Drivers, Albert Park, 2018

How much do F1 drivers really earn? Don’t believe the clickbait

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I have increasingly received emails asking me to comment about the authenticity of articles which purport to reveal ‘2019 F1 driver salaries’ and other earnings.

These ‘exclusives’ tend to appear in little-known publications, collated (allegedly) by unknown writers and usually published without bylines, which tells its own tale. In short, there’s little indication they are authentic, and everything about them has the hollow ring of ‘clickbait’ aimed at attracting attention to shore up advertising revenue.

I invariably advise those who ask about them to ignore the numbers. Indeed, some of the alleged ‘reports’ are so laughable I’ve suggested they rely on their own ‘thumbsucks’ instead.

The fact is that such information is not in the public domain and the only folk who have access to such numbers on a regular basis are unlikely to share it with dudes they’ve never met. Why should they?

Here’s some useful background for anyone wishing to understand the byzantine world of F1 driver contracts and salaries: In line with Appendix 5 of the Sporting Regulations, all driver contracts are lodged with the FIA Contract Recognition Board. This was established in 1991 as the arbitration body in the event of driver contract disputes – the most famous of which being Benetton poaching Michael Schumacher from Jordan after that year’s Belgian Grand Prix.

Only bona fide F1 personnel have access to CRB documents, and only upon satisfactory application to the independent lawyers who operate the board on behalf of the FIA.

2019 F1driver salaries: What does Romain Grosjean earn?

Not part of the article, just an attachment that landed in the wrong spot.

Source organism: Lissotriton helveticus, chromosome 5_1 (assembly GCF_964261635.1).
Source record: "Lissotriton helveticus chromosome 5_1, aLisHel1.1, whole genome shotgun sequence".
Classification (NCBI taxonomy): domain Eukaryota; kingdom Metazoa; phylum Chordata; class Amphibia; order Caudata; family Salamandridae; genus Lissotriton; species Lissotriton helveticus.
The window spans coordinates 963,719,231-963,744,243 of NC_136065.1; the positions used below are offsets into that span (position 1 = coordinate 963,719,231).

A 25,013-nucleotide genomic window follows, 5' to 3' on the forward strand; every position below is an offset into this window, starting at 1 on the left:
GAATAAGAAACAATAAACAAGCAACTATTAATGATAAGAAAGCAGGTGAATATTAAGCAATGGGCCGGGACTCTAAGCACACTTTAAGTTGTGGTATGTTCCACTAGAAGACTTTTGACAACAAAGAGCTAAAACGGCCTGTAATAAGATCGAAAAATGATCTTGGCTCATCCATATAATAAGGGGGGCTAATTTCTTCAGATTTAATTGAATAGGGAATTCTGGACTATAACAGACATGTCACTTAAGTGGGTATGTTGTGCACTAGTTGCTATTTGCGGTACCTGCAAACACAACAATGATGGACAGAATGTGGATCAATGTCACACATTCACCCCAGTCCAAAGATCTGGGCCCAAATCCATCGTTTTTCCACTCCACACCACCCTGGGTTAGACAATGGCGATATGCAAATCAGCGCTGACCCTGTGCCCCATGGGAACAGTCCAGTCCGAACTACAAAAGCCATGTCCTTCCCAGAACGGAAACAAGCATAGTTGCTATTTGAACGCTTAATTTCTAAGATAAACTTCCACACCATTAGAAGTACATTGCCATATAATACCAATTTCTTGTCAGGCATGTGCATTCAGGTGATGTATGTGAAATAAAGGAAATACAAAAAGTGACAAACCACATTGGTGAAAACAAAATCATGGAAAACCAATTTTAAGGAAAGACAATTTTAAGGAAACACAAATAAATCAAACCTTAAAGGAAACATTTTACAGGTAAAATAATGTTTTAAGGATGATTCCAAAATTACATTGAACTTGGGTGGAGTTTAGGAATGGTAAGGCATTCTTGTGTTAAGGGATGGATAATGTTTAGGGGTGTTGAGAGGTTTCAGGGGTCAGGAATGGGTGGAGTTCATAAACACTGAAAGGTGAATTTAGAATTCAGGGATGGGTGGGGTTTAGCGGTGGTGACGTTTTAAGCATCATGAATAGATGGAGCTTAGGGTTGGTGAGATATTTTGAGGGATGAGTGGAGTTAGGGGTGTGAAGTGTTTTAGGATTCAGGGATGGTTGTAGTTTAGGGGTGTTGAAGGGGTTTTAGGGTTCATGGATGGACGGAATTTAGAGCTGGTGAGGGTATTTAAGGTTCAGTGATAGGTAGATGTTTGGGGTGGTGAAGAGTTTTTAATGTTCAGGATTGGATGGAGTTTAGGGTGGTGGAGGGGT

How much does Grosjean really earn?
Here’s a thing: all other Sporting Regulations clauses are open to scrutiny on the FIA website, save for Appendix 5, the cover page of which states: “Reserved for the exclusive use of competitors entered in the FIA Formula One World Championship.”

Yet Mr-or-Ms UN Known of BollocksF1.con wishes the world to believe that he/she had unfettered access to the full CRB archive?

Trust between journalists and sources is paramount in the F1 paddock, particularly where thorny subjects such as individual finances are concerned. Therefore, there are only two surefire ways of discovering what drivers earn: by physically having access to their contracts (highly unlikely, given their secrecy); or establishing trust with folk who have reason to know the numbers and, crucially, are prepared to share them.

To compile my estimates of F1 drivers salaries I have, over several years, chatted to many sources. In the main I have shared information with team bosses, most of whom have either had approaches from drivers or made their own enquiries. I’ve spoken to driver managers, whose job it is to know market values of their own charges, and the opposition. This information has then been cross-referenced with other sources and colleagues.

Gradually a framework had emerged, which has then been updated on an as/when basis. Can I guarantee its total accuracy? Not without access to the CRB. But I can guarantee it isn’t ‘clickbait’.

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2019 F1 driver salaries estimates

Entry list order Driver Team Salary (US$m)
1 Lewis Hamilton Mercedes 35
2 Valtteri Bottas Mercedes 8
3 Sebastian Vettel Ferrari 30
4 Charles Leclerc Ferrari 4
5 Max Verstappen Red Bull 16
6 Pierre Gasly Red Bull 2
7 Daniel Ricciardo Renault 15
8 Nico Hulkenberg Renault 10
9 Romain Grosjean Haas 7
10 Kevin Magnussen Haas 3
11 Carlos Sainz Jnr McLaren 4
12 Lando Norris McLaren 0.5
13 Sergio Perez Racing Point 5
14 Lance Stroll Racing Point 3
15 Kimi Raikkonen Alfa Romeo 5
16 Antonio Giovinazzi Alfa Romeo 1
17 Daniil Kvyat Toro Rosso 2
18 Alexander Albon Toro Rosso 0.5
19 George Russell Williams 0.5
20 Robert Kubica Williams 1

NB. All drivers are on individual bonuses schemes in addition to basic packages


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66 comments on “How much do F1 drivers really earn? Don’t believe the clickbait”

  1. Sources said Alonso was even at 40 million last year. But that’s not confirmed as well of course.

    1. @jesperfey13 I thought I heard that it was 25 million, which would be in line with what you would expect. He was the highest paid driver in F1 until Vettel and Hamilton signed their new contracts.